Over the past few months, we have introduced Dr. Joseph C. Benjamin, specialist in breast imaging and lead interpreting physician for mammography within the Mercy Health system in Ohio.
In his paper, “Skin Marking in Digital Breast Tomosynthesis: Unique Markers Establish Consistency and Efficiency,” Dr. Benjamin writes about the clinical and operational benefits realized from implementing a system-wide 5 shape skin marking protocol in mammography and uses several case studies to demonstrate why he believes in the value proactively using skin markers providing clarity in communication and reducing unnecessary patient call-backs in digital breast tomosynthesis.
Consistency is key for efficiency and accuracy in interpretation
Stressing the value of consistency when it comes to marker use as the same group of radiologists read for multiple facilities, Dr. Benjamin states that
"Consistency in skin marking is very important because every second counts when you’re reading, and it’s important for our efficiency that when you open the study, the information is presented the same way each time.” As a result, he established a standard skin marking protocol across all his sites so that the radiologists can quickly and easily identify area of concern.
The problematic mole in mammography
When it comes to marking moles, Dr. Benjamin remarks on how he used to hear “I only mark moles I think are going to be on the image.”
Because moles can be inconsistent in their imaging from year to year due to positioning and other factors, Dr. Benjamin main feels that practice is too risky. As a result, the technologists at his healthcare system use mole markers whenever they notice any raised area on the skin. Dr. Benjamin feels this practice of marking all raised moles in his mammography centers has improved workflow, reduced recalls, and helped augment the patient’s history with permanent, visual, documentation.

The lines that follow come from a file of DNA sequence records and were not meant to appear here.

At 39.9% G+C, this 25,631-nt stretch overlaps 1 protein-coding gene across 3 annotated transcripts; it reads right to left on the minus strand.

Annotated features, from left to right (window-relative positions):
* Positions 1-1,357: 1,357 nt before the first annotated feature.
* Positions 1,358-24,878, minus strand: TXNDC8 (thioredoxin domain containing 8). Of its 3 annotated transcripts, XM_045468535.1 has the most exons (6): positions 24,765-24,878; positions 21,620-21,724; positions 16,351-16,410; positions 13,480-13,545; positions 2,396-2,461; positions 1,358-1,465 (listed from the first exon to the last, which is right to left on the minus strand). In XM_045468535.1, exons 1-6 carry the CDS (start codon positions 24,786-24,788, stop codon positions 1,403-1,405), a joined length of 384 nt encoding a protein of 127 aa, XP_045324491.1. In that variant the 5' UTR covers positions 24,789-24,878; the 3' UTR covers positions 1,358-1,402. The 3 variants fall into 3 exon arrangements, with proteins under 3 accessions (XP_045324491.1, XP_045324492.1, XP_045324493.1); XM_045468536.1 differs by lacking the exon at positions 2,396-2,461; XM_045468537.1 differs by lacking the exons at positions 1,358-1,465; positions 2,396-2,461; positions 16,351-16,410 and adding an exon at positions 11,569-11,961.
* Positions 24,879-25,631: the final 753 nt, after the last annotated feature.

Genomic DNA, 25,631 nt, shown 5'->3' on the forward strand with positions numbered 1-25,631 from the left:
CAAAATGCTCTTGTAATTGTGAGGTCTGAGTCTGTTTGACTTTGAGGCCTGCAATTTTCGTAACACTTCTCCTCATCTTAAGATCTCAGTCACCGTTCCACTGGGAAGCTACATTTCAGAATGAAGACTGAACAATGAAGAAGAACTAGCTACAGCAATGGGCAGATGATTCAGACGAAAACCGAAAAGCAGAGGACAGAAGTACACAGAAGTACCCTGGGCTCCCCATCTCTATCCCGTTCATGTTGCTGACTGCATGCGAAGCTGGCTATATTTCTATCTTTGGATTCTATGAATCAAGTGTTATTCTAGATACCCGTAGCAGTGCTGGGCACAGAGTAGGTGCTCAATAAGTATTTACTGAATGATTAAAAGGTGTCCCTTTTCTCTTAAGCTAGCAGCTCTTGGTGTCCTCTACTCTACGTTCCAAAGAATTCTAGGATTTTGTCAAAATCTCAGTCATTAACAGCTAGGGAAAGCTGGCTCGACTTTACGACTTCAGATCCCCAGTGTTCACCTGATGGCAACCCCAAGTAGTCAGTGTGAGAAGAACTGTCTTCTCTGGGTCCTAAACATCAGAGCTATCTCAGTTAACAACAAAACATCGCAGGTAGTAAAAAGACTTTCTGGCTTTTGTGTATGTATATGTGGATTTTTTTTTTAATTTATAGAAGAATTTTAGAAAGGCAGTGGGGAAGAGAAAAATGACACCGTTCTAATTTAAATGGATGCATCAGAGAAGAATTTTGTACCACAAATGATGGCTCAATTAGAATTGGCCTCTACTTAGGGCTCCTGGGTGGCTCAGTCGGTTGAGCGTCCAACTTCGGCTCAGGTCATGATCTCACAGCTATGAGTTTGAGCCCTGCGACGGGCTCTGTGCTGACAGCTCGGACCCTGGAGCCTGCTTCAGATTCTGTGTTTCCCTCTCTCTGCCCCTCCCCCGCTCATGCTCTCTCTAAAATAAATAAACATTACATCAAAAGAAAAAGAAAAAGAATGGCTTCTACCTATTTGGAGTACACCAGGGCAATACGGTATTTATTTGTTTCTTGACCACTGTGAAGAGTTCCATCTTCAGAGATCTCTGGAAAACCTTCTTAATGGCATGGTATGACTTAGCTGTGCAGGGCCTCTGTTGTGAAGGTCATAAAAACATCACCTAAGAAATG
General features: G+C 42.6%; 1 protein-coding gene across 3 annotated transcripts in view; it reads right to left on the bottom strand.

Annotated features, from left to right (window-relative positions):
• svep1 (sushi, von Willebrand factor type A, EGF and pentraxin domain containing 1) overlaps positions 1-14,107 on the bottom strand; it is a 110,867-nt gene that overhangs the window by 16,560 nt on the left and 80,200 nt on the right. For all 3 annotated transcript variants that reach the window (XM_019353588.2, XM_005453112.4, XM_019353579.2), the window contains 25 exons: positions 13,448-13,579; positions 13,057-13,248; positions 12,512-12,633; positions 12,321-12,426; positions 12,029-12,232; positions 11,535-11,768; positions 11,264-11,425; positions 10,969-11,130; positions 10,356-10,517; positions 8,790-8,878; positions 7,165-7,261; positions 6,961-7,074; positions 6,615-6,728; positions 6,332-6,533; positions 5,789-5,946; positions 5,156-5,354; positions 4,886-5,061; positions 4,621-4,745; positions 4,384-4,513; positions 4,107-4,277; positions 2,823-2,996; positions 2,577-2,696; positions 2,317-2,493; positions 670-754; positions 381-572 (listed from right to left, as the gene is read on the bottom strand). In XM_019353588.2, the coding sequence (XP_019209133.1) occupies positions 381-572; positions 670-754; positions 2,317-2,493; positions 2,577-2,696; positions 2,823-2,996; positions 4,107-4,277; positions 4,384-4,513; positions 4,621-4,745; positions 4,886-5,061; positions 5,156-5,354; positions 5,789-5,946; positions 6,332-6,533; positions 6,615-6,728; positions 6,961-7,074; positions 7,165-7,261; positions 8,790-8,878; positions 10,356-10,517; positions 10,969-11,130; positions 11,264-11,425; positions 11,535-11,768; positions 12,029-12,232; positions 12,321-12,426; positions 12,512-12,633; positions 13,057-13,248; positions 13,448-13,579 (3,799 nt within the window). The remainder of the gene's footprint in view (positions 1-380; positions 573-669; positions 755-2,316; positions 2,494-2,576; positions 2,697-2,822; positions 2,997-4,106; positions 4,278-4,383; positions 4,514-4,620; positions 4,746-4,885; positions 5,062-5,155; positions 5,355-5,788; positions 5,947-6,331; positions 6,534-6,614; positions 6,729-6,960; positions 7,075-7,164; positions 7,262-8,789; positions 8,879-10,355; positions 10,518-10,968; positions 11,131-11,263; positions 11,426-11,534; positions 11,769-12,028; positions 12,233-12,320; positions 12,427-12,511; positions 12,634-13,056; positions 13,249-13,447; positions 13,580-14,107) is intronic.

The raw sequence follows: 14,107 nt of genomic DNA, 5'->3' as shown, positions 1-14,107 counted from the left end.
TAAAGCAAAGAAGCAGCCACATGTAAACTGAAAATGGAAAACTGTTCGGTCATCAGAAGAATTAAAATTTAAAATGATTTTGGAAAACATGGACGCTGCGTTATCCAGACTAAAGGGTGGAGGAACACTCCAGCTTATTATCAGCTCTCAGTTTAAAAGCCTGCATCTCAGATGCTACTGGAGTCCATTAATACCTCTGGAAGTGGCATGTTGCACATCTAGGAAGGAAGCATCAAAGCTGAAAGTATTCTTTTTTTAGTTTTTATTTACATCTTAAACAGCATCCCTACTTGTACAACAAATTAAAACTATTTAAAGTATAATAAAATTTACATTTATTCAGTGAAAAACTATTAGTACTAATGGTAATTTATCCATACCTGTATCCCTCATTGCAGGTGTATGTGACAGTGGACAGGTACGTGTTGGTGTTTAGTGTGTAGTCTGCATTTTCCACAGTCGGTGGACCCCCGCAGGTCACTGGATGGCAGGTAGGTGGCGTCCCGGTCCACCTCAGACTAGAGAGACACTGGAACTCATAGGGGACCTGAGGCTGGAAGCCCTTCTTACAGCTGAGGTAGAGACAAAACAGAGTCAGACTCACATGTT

How the use of mole markers can reduce unnecessary retakes and callbacks
The following case highlights how consistently marking moles on every patient adds a level of efficiency as well as improves the accuracy of image interpretation. More importantly it helps prevent the patient from being unnecessarily recalled for additional imaging.
In this case study a 77-year-old presented for DBT (Digital Breast Tomosynthesis). A single dermal mole was present and marked with a lucent circular mole marker as shown below.
When the image in enlarged, shown below, several calcifications are revealed. The radiologists must determine if these calcifications represent a finding that requires further investigation, so it is imperative to know if the calcifications are within the skin or within the breast.
The last image below shows the DBT area of concern. The soft tissue image of a raised mole and nearby calcifications are captures within the circle of the mole marker. Calcifications were localized to the first slice. The final diagnosis was that the calcifications with within a skin mole and no additional imaging is necessary.
The distinctive shape and specificity of each marker, in this case the circle for communicating skin moles, helps the radiologist focus their attention appropriately, as well as increase confidence in what they are seeing.
Proactively marking moles and other areas of interest on the breast, helps reduce the time needed to investigate images and decide if additional imaging or workups are necessary.
To learn more about the value of marking moles in mammography, contact your Beekley Medical Account Manager or email email@example.com.
To get started on implementing a standardized skin marking protocol in your own breast imaging practice, download this complimentary skin marking protocol template.
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